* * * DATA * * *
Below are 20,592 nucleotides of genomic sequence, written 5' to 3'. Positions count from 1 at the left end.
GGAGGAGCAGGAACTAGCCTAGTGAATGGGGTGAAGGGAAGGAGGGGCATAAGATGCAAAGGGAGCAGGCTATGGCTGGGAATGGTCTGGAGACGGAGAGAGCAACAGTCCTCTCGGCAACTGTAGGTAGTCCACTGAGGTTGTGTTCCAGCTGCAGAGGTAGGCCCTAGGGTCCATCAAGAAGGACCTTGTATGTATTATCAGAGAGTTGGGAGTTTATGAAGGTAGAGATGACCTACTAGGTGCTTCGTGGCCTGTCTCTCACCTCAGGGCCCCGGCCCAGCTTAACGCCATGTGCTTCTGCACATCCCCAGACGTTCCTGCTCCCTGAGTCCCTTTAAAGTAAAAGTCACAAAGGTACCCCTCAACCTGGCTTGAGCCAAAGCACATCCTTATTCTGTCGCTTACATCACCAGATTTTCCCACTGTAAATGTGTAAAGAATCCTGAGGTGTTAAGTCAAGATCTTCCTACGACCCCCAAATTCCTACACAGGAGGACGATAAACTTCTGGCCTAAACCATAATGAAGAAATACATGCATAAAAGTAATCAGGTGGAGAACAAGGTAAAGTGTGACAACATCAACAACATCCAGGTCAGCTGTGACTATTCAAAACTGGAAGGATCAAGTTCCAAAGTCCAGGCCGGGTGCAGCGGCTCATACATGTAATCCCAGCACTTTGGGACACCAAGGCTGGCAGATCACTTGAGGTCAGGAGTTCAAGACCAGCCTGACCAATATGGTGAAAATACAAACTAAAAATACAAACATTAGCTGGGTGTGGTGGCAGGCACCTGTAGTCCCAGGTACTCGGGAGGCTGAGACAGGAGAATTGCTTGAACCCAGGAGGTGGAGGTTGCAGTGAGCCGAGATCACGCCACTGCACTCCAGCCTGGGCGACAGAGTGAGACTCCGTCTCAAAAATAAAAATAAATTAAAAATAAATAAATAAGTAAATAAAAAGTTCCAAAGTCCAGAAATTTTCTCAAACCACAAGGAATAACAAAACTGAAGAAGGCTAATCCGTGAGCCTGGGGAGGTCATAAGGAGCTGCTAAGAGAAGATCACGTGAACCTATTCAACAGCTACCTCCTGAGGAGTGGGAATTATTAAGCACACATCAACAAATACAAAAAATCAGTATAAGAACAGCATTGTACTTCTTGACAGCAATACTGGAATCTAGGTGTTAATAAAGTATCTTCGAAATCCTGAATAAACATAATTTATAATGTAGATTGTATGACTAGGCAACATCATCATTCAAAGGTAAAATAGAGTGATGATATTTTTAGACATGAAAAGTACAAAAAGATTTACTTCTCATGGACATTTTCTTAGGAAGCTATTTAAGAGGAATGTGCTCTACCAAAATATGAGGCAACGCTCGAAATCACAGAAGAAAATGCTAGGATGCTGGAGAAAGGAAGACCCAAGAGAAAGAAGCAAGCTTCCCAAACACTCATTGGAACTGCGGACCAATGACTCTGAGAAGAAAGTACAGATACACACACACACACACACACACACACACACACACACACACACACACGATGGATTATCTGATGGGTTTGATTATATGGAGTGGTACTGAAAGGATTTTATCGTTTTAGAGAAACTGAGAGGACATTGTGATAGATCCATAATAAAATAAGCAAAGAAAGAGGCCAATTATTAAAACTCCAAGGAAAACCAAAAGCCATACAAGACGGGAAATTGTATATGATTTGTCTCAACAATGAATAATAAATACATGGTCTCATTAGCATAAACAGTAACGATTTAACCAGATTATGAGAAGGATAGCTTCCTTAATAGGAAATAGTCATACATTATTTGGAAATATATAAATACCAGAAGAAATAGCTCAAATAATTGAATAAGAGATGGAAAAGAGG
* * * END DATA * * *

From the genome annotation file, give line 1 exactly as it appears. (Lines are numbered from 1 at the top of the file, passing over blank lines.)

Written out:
Below are 20,592 nucleotides of genomic sequence, written 5' to 3'. Positions count from 1 at the left end.